It’s November, which means for two months you’ve probably been bombarded with reminders that you should get a flu shot by signs at drugstores, organizations with tables on campus, flyers and emails. Maybe you’ve wondered why everyone thinks this is so important or how a flu shot is even made.
The flu virus is more than just a bad cold; it typically causes a fever, body aches, fatigue and headaches, in addition to a stuffy nose and cough. It can take from a few days to two weeks to recover from, barring the occurrence of complications such as sinus infections, ear infections or even pneumonia.
According to The Centers for Disease and Prevention federal agency (CDC), being vaccinated is the best method for preventing infection and can reduce the risk of being infected by 40 to 60 percent when the strains in the vaccine are well-matched to circulating strains.
The flu virus has many different strains and is constantly evolving. The flu shot contains three or four flu strains which are inactivated so they cannot cause infection but will still trigger your immune system to create antibodies that fight those strains. It takes about two weeks from the time you get a flu shot for antibodies to be produced, but once they are, your body is able to fend off a future attack by those strains and prevent you from developing symptoms.
The strains included in each year’s vaccine are selected based on data on flu infections collected by the The Food and Drug Administration (FDA). It takes a significant amount of time to create large batches of the flu vaccine, so the FDA must predict which strains will be prevalent in February, long before the flu season begins in the fall.
Once the FDA determines which flu strains are most likely to be prevalent, it informs vaccine manufacturers, who then begin producing material for the flu shot in one of three ways. The most common is an egg-based process which has been used for over 70 years.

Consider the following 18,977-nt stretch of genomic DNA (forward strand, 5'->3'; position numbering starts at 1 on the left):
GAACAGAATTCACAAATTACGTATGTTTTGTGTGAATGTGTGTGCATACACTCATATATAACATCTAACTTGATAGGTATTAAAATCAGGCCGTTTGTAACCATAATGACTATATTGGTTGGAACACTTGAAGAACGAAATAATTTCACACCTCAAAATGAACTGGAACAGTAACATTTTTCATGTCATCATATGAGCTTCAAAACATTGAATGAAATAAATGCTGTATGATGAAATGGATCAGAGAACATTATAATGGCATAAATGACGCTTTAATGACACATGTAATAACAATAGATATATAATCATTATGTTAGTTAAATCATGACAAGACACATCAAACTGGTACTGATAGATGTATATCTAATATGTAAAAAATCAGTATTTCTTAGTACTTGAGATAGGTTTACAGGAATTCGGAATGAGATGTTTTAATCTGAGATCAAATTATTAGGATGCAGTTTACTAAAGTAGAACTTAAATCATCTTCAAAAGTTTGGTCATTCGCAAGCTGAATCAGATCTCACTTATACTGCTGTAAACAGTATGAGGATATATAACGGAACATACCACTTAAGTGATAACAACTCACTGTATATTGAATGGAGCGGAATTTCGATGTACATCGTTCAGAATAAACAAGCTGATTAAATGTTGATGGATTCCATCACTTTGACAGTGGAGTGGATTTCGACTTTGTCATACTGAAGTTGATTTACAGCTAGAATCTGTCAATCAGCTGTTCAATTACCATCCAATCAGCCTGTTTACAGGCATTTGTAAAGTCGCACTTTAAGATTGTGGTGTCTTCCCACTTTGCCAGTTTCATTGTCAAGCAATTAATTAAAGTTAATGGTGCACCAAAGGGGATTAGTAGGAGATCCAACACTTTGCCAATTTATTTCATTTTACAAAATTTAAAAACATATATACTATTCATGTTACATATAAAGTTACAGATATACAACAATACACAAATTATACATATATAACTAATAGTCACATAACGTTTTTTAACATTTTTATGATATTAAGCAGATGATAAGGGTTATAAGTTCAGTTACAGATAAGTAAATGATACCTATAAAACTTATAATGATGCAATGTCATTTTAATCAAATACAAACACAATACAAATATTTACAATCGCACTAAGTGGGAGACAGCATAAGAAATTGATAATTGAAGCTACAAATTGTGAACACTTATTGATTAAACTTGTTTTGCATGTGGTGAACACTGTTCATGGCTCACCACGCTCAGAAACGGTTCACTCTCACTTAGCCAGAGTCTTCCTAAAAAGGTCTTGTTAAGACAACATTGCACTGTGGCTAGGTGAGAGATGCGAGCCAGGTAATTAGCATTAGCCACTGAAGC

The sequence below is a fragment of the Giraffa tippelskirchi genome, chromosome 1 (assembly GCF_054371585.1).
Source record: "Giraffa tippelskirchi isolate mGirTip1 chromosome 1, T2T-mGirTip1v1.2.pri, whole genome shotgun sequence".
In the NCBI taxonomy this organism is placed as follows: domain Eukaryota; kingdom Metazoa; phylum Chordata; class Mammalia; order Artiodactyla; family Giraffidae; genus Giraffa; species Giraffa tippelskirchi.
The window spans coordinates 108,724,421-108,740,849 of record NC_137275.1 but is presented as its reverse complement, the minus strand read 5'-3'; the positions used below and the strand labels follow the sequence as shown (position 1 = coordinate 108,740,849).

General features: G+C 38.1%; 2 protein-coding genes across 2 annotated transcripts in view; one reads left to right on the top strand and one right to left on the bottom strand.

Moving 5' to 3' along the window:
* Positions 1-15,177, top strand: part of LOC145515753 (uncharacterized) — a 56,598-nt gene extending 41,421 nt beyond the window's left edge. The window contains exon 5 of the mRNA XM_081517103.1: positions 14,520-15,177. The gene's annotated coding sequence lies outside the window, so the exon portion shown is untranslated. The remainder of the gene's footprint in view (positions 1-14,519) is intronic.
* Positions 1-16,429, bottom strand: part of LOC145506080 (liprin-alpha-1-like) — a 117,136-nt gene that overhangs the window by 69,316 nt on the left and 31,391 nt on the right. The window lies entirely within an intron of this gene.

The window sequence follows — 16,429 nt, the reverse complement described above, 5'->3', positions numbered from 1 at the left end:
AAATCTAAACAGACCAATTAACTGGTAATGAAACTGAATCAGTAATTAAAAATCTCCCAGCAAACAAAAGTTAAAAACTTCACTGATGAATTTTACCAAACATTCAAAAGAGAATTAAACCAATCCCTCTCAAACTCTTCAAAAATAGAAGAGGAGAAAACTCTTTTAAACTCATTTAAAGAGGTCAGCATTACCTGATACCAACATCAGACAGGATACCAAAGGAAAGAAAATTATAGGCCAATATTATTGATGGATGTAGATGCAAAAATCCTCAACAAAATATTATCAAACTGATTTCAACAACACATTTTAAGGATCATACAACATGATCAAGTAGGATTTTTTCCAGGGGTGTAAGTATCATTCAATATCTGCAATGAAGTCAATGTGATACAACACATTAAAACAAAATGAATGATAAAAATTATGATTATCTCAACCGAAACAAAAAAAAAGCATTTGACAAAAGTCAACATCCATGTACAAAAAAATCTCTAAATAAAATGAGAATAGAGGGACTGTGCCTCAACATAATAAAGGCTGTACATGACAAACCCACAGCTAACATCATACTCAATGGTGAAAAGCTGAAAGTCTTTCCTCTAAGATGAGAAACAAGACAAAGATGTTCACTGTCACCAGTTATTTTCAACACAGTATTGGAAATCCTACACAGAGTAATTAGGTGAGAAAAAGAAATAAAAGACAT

In this process, the manufacturer is provided with samples of candidate vaccine viruses—the strains of the flu virus the FDA predicts will be prevalent—which have been grown in chicken eggs. The manufacturer injects these samples into other fertilized eggs and incubates them for several days while the virus multiplies.
After this, they extract the virus-containing fluid from the eggs, kill the virus and purify the fluid for use in the vaccine.
The second way vaccines can be produced is a cell-based process approved by the FDA in early 2012, with the process lasting until 2016. This process also began with samples of candidate vaccine viruses grown in eggs; however, instead of being injected into fertilized chicken eggs to replicate, these samples were injected into animal cells grown in a lab.
In August 2016 the FDA approved candidate vaccine virus samples which were initially produced in cells instead of eggs to be injected into more animal cells for virus replication, eliminating the use of eggs in the process.
The third way vaccines can be made is through recombinant technology. In this process, approved by the FDA in 2013, vaccine manufacturers isolate a particular protein known to provoke immune system response from naturally occurring candidate vaccine viruses and combined it with parts of another virus that grows well in insect cells. This combined, or recombinant, virus is injected into insect cells to replicate, and finally, fluid containing the virus is extracted and processed as in the other two methods.
Currently, the vast majority of manufacturers produce the flu shot using the egg-based process. The cell-based and recombinant processes are used by one manufacturer each, however, these newer processes have advantages which may change how we mass-produce flu vaccines in the future.
They are both faster than the egg-based process and neither relies on the availability of eggs. Additionally, early studies have shown flu vaccines made with viruses grown in cells instead of eggs may provide more effective protection.
Abbey Bigler is a fourth-year student majoring in English with minors in business and technical writing, communication studies and biology. She can be reached at AB842693@wcupa.edu.